“These famous people reflect the kind of triumph of Waco as a major urban center in Texas, and indeed, the entire Southwest during the late 19th and early 20th century,” Parrish said.
Cemeteries are personal places for people who have ancestors buried there, Parrish said. Parrish also said reading history in a book and obtaining information from a grave is not the same thing.
“Books are important, but it’s not the same as the sense of place that you get when you visit a historic site — a historic landmark, house, battlefield – a place where something important and meaningful happened,” Parrish said. “It’s one thing to talk about and read about William Cowper Brann. It’s one thing to talk about and read about Richard Coke and Rufus Burleson and Dorothy Scarborough. But when you actually go to their gravesites and see their gravestones, it’s transcendent. By that I mean it’s spiritual, and it touches us – that experience of being in the presence of their final resting place is a transcendent moment.”
No matter the value of a grave, Davis said, vandalism is not unusual for cemeteries. Two months ago, between the evening of Jan. 25 and the morning of Jan. 26, up to $200,000 worth of damage was done to graves in Oakwood; it was the fifth reported vandalism to the cemetery in the past 100 years. Parrish is hopeful there is a silver lining to be seen. Sometimes it takes something bad happening to motivate people to protect, he said.
“Maybe something good will come from it,” said Parrish. “You know, that’s the way that life should work.”
Evans says a reward is being offered for any information leading to the arrest of those charged with this vandalism. The reward stands at around $8,000. The reward is a result of donations from the Waco community, including local businesses, individuals and the Waco Crime Stoppers.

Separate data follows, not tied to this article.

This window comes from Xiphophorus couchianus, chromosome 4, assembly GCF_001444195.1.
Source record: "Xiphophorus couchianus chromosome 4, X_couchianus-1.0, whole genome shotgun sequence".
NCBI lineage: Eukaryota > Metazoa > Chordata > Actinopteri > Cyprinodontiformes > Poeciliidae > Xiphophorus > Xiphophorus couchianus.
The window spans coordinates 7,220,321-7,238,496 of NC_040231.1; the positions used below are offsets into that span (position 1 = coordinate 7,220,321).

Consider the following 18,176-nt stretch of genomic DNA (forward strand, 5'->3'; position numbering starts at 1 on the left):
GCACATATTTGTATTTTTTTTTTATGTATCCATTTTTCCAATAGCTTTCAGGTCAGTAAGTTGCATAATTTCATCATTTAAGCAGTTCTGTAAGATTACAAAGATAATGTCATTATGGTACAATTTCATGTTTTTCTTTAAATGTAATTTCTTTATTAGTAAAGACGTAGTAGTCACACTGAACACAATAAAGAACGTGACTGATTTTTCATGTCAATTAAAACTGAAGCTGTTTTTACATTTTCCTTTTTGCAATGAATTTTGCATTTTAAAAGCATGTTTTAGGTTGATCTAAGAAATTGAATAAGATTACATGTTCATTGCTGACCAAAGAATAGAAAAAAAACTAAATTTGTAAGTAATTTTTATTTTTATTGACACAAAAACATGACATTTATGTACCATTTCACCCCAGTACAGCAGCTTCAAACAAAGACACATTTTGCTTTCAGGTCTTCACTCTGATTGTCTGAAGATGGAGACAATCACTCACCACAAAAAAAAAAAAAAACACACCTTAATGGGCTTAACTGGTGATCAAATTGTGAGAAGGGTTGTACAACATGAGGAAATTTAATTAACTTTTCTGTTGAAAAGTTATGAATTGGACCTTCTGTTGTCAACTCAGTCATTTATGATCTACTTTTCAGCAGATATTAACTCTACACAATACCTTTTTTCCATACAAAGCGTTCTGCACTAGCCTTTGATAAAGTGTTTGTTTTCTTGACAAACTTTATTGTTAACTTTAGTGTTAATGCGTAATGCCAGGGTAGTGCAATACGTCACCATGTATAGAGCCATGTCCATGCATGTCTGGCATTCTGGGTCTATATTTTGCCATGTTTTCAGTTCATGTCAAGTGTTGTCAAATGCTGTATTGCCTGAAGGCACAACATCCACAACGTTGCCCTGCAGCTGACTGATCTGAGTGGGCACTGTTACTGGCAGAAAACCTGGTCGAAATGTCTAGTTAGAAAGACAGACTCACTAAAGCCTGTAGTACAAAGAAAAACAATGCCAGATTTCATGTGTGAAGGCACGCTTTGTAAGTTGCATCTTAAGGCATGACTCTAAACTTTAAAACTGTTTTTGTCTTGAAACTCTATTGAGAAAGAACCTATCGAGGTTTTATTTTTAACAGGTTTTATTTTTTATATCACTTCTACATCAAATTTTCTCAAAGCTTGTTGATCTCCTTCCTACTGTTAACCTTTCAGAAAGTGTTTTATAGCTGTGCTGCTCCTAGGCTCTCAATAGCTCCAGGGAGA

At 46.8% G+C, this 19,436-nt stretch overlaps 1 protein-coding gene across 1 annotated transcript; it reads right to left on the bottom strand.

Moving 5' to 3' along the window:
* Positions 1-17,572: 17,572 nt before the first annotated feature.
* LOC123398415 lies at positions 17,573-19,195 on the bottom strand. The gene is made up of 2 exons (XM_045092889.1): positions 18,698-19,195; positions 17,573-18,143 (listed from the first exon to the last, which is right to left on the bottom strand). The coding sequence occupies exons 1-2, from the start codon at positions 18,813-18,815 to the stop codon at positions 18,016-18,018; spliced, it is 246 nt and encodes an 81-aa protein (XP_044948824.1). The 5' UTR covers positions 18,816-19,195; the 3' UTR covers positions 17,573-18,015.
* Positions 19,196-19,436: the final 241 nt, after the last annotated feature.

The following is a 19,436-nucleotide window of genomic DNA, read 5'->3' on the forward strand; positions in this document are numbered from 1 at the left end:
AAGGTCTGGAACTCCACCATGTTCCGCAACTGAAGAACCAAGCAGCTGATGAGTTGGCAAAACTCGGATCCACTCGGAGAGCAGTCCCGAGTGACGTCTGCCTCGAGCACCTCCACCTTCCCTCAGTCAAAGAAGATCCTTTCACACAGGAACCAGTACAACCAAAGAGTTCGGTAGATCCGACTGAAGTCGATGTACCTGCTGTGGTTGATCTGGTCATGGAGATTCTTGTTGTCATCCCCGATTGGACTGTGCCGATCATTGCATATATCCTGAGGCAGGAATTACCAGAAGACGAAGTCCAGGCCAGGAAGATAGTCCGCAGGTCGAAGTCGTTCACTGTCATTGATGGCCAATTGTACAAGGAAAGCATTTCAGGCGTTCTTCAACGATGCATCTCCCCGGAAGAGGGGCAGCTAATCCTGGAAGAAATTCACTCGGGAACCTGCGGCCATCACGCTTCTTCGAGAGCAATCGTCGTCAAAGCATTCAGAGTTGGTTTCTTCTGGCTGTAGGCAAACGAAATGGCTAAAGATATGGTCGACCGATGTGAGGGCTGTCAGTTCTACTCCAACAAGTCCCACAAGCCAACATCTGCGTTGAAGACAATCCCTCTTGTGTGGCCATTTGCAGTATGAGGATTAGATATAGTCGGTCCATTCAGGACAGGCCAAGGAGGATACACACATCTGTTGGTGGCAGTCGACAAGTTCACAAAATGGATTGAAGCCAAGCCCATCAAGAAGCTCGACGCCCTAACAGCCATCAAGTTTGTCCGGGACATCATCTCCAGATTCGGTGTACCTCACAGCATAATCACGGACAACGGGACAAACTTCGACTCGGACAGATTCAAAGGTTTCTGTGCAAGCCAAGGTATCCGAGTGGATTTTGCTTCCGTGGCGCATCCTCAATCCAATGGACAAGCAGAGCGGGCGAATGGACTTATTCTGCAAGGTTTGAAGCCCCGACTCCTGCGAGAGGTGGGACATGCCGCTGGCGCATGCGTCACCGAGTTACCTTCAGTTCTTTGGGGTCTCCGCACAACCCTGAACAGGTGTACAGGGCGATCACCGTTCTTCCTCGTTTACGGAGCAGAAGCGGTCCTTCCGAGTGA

Holly Browning, curator for the Historic Waco Foundation, said vandalism of graveyards is not necessarily for gain unless it’s self-gratification. Boredom is a motive, though it can be done out of anger or a lack of respect. Davis believes the vandalism done most recently to Oakwood was done to monuments at random.
In this most recent vandalism of Oakwood, markers were knocked over and broken, two columns were toppled and angels were capsized, The angel statue at famous figure Madison Cooper’s grave had its hands broken off, Davis said.
“It’s very rare for angels to still have their hands because they’re so delicate,” Browning said.
More than a dozen security cameras have been installed around the cemetery as a result. Browning called the crime the “desecration of your loved one’s final resting place.” She said graves are sacred ground to the family members and community, because that’s where the town’s historic figures lie.
“So to mess with them, you’re messing with the community,” she said.